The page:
Saudi Aramco is seeking to buy insurance against war and terrorist attacks after some of its oil facilities were hit by drone strikes in September, sources said. They added that Saudi Aramco, the world’s largest oil company, had been seeking insurance from a number of insurers, including Lloyd’s of London and other insurers in the London market. Optional insurance covers everything from insurance against terrorist attacks to full coverage, including war or civil war, while also compensating for business interruptions.
One of the sources said the company was insuring its facilities in Saudi Arabia’s eastern province, which is its oil heartland, where the September attack took place. Saudi Aramco said in its prospectus this month that the company was not insured for all risks and that its coverage might not protect it from terrorism or acts of war.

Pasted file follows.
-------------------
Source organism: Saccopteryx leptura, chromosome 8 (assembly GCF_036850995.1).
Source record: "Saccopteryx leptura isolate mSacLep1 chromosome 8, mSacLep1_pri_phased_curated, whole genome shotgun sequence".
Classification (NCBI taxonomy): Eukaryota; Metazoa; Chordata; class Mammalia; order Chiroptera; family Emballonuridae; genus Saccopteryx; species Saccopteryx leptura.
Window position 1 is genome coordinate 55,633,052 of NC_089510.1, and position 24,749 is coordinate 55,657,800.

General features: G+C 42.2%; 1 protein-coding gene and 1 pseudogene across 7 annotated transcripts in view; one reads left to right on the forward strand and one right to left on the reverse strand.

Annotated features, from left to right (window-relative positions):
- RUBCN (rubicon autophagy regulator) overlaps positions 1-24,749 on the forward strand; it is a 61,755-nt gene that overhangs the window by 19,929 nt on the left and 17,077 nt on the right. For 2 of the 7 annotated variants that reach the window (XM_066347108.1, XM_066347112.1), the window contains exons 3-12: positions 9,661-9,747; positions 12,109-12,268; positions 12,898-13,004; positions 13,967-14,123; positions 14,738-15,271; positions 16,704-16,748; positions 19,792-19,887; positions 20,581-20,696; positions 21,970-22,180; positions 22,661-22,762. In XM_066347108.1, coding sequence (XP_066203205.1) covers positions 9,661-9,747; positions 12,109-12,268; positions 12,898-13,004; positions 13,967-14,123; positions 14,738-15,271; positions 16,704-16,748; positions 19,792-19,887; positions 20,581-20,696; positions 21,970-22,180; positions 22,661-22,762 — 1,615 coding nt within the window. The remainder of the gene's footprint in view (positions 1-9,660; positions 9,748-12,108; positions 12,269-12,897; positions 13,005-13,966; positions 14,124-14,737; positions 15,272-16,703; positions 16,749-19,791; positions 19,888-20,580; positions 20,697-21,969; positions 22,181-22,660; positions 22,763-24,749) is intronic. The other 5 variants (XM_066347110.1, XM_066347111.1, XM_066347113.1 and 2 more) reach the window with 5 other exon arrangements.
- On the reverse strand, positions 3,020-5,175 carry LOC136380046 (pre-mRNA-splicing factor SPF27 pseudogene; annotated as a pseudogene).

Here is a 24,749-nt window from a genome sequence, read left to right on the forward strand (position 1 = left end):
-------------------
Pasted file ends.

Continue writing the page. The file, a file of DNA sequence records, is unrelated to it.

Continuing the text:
The IPO is likely to be the world’s largest, raising up to $25.6bn. At the time of the IPO, Saudi Aramco said it did not expect the September 14 attacks to have a material impact on its finances and operations.
A third source said the initial damage from the terrorist attack was estimated at 2 billion riyals ($533 million).
Saudi Aramco insures most of its property through the bermuda-based Stellar Insurance, a so-called proprietary insurance company.
Although one of the sources said Saudi Aramco had also insured international insurers for any property damage of more than $200 million, it did not include war or terrorist attacks or lost revenue due to business interruptions.